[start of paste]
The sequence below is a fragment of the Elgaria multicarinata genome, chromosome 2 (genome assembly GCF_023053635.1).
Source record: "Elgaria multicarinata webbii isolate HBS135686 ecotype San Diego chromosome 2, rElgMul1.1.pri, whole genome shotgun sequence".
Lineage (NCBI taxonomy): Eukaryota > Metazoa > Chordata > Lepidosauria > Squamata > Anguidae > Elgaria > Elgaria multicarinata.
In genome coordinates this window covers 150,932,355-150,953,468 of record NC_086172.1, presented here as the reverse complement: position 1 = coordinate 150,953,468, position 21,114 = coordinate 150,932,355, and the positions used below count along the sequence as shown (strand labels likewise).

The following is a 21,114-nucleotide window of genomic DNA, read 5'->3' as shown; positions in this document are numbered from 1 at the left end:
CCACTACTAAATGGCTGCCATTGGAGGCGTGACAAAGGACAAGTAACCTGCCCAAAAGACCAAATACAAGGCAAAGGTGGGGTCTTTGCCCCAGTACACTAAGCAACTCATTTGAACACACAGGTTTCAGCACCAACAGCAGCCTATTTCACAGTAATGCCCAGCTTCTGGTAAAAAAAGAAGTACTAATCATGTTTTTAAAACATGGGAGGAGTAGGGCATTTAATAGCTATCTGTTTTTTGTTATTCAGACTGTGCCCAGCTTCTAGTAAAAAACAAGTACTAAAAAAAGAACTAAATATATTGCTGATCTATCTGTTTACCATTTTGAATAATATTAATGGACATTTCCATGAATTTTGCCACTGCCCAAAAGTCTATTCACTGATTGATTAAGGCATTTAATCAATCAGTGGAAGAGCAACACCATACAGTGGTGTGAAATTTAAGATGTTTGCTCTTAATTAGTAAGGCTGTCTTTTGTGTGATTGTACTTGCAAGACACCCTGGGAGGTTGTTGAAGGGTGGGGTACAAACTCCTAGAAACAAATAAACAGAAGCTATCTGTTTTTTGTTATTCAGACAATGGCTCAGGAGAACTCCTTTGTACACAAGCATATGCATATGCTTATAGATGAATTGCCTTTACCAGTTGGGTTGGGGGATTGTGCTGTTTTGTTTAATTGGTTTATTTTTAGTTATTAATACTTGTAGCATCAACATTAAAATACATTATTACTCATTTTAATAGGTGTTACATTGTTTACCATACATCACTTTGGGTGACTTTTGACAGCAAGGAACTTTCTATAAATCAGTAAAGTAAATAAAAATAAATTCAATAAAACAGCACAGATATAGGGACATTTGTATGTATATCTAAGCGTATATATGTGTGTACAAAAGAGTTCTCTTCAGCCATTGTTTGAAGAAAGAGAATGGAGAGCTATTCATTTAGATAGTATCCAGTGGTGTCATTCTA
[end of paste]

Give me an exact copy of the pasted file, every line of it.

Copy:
The sequence below is a fragment of the Elgaria multicarinata genome, chromosome 2 (genome assembly GCF_023053635.1).
Source record: "Elgaria multicarinata webbii isolate HBS135686 ecotype San Diego chromosome 2, rElgMul1.1.pri, whole genome shotgun sequence".
Lineage (NCBI taxonomy): Eukaryota > Metazoa > Chordata > Lepidosauria > Squamata > Anguidae > Elgaria > Elgaria multicarinata.
In genome coordinates this window covers 150,932,355-150,953,468 of record NC_086172.1, presented here as the reverse complement: position 1 = coordinate 150,953,468, position 21,114 = coordinate 150,932,355, and the positions used below count along the sequence as shown (strand labels likewise).

The following is a 21,114-nucleotide window of genomic DNA, read 5'->3' as shown; positions in this document are numbered from 1 at the left end:
CCACTACTAAATGGCTGCCATTGGAGGCGTGACAAAGGACAAGTAACCTGCCCAAAAGACCAAATACAAGGCAAAGGTGGGGTCTTTGCCCCAGTACACTAAGCAACTCATTTGAACACACAGGTTTCAGCACCAACAGCAGCCTATTTCACAGTAATGCCCAGCTTCTGGTAAAAAAAGAAGTACTAATCATGTTTTTAAAACATGGGAGGAGTAGGGCATTTAATAGCTATCTGTTTTTTGTTATTCAGACTGTGCCCAGCTTCTAGTAAAAAACAAGTACTAAAAAAAGAACTAAATATATTGCTGATCTATCTGTTTACCATTTTGAATAATATTAATGGACATTTCCATGAATTTTGCCACTGCCCAAAAGTCTATTCACTGATTGATTAAGGCATTTAATCAATCAGTGGAAGAGCAACACCATACAGTGGTGTGAAATTTAAGATGTTTGCTCTTAATTAGTAAGGCTGTCTTTTGTGTGATTGTACTTGCAAGACACCCTGGGAGGTTGTTGAAGGGTGGGGTACAAACTCCTAGAAACAAATAAACAGAAGCTATCTGTTTTTTGTTATTCAGACAATGGCTCAGGAGAACTCCTTTGTACACAAGCATATGCATATGCTTATAGATGAATTGCCTTTACCAGTTGGGTTGGGGGATTGTGCTGTTTTGTTTAATTGGTTTATTTTTAGTTATTAATACTTGTAGCATCAACATTAAAATACATTATTACTCATTTTAATAGGTGTTACATTGTTTACCATACATCACTTTGGGTGACTTTTGACAGCAAGGAACTTTCTATAAATCAGTAAAGTAAATAAAAATAAATTCAATAAAACAGCACAGATATAGGGACATTTGTATGTATATCTAAGCGTATATATGTGTGTACAAAAGAGTTCTCTTCAGCCATTGTTTGAAGAAAGAGAATGGAGAGCTATTCATTTAGATAGTATCCAGTGGTGTCATTCTA